Negotiators for Yale and its unions reached an agreement on the use of casual and temporary workers Tuesday, resolving one of the major issues of contention between the two sides during the two-month negotiation process.
The agreement, considered tentative until final contracts are settled, calls for stricter monitoring of the use of temporary employees, who perform clerical and technical work but are not covered under union contracts and do not receive benefits or pensions. The agreement would also convert at least 40 positions currently held by casual and temporary workers into bargaining unit jobs, giving the workers filling those positions benefits and representation by the union.
The job security agreement represents a major advancement in the progress toward new contracts for locals 34 and 35, which represent Yale’s clerical, technical, service and maintenance workers. Union leaders described job security as among their chief concerns when negotiations began in February, and Tuesday’s resolution of part of the job security issues in Local 34 follows a major settlement on job security for Local 35 two weeks ago.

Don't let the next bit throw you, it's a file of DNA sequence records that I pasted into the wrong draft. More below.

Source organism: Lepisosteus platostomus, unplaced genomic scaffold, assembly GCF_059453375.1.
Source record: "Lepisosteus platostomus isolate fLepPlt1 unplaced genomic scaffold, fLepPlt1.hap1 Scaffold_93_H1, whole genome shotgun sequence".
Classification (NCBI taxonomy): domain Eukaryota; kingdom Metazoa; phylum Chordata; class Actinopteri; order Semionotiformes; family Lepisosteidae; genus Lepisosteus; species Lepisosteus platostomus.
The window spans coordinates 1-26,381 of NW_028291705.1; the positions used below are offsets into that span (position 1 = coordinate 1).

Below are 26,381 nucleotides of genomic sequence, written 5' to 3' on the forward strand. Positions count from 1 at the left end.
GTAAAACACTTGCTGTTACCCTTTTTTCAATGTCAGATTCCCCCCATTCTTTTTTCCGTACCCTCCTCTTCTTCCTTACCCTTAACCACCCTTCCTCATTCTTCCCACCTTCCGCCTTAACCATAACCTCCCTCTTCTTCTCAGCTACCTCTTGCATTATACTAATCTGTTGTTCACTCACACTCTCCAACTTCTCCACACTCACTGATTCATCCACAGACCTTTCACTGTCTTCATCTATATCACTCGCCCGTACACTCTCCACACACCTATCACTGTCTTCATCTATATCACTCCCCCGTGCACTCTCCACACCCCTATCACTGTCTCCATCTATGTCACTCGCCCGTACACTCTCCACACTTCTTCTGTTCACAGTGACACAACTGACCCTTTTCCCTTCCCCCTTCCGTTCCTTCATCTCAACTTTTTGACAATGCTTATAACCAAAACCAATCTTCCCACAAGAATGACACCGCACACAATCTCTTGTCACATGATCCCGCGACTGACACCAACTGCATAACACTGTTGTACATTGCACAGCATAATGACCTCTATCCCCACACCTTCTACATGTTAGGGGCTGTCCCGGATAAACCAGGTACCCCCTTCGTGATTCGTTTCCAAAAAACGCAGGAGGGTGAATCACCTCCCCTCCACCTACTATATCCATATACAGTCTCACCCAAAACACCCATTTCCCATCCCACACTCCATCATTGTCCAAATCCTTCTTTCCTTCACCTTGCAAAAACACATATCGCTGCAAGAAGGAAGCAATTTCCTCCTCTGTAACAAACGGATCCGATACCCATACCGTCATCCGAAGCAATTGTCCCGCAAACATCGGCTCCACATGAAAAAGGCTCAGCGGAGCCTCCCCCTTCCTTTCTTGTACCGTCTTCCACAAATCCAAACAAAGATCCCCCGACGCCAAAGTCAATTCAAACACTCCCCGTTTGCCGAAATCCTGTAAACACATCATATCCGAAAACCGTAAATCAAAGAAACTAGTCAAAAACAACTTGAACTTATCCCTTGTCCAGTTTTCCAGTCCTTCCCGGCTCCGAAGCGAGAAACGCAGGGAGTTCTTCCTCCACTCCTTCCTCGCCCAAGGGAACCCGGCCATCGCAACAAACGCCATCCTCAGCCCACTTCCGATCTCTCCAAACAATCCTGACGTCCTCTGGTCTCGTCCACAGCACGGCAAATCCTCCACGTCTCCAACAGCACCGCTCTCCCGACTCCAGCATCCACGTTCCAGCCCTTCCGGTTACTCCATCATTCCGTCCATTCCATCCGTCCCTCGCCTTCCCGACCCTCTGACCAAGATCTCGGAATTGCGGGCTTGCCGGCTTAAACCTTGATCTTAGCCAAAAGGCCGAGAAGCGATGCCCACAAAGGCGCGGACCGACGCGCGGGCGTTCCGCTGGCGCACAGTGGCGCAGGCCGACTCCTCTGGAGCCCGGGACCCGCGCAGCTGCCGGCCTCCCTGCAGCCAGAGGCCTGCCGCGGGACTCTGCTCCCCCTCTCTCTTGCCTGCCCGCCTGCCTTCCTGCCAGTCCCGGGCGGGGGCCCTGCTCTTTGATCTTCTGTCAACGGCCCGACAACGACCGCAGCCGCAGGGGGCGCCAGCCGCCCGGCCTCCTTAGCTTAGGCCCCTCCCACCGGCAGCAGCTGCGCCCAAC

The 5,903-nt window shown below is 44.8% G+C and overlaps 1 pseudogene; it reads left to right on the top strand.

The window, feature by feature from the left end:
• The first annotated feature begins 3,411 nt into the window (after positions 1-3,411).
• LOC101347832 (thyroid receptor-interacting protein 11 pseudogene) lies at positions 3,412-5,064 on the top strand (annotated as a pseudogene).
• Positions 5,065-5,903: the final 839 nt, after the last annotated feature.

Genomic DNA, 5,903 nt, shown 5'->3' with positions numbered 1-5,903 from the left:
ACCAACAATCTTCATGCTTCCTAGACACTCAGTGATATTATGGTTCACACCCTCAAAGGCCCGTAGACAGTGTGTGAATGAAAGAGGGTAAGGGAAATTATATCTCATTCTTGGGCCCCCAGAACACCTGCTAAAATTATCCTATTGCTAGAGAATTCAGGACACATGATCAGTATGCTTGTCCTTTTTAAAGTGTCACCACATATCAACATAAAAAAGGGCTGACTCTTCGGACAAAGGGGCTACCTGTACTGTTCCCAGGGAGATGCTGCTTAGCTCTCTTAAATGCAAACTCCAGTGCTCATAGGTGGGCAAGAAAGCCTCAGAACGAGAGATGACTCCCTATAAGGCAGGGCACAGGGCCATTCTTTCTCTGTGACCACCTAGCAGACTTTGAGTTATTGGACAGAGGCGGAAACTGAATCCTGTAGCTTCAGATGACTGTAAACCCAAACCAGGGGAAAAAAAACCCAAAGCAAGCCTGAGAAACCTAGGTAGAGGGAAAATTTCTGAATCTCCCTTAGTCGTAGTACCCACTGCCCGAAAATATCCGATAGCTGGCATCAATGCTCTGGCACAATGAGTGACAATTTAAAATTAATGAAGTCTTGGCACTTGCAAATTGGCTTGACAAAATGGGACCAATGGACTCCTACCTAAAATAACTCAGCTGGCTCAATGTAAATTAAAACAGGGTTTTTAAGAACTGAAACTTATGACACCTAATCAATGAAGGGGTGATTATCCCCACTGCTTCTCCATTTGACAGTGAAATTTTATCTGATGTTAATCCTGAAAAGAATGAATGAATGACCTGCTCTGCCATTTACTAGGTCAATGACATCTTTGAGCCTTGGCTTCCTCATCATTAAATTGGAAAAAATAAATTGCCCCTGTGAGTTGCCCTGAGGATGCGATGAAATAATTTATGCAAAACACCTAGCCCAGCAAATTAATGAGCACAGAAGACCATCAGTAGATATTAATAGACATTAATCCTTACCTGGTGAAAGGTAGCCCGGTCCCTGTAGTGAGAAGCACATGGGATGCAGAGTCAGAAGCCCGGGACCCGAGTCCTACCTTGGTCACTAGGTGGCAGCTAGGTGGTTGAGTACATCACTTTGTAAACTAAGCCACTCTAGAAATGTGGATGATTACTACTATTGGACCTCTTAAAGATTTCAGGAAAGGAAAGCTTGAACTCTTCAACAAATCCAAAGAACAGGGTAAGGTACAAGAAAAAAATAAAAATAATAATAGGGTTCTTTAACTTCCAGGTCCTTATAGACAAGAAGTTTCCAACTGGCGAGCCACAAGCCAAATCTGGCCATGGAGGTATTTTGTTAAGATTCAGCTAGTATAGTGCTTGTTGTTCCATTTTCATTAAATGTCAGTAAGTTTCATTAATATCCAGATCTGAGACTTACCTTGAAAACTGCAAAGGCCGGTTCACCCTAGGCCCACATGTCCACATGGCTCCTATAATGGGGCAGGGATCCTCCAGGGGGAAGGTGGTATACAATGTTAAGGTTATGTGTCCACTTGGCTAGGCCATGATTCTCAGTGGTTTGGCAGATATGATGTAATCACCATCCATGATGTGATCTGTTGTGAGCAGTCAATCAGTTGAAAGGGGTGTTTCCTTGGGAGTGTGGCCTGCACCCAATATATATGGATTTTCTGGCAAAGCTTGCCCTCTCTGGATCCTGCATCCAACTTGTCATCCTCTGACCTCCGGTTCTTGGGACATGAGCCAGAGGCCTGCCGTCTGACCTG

University leaders said they consider Tuesday’s agreement a major step toward finalizing contracts, and said they are hopeful that the contracts can be settled by the end of May. But with other major issues still on the table — including wages and benefits, as well as further discussion of Local 34 job security — union leaders said it is too early to say when contracts might be done.
“My sense is that we’ve now resolved for both 34 and 35 what really ought to be the most fundamental non-economic issue, apart from wages and benefits, so I’m very pleased,” Yale President Richard Levin said.
But union leaders cautioned that Tuesday’s settlement, while a major step toward reaching contracts, still left many more issues to be discussed.
“It’s a very important issue, but it’s only a part of the whole question of Local 34 job security,” union spokeswoman Deborah Chernoff said. “It’s an important piece of that but it’s still a piece.”
Negotiators have yet to discuss wages or benefits. Union leaders have also said they want to address the organizing efforts of graduate students and hospital workers as part of the current negotiations, something University officials say they will not discuss at the bargaining table.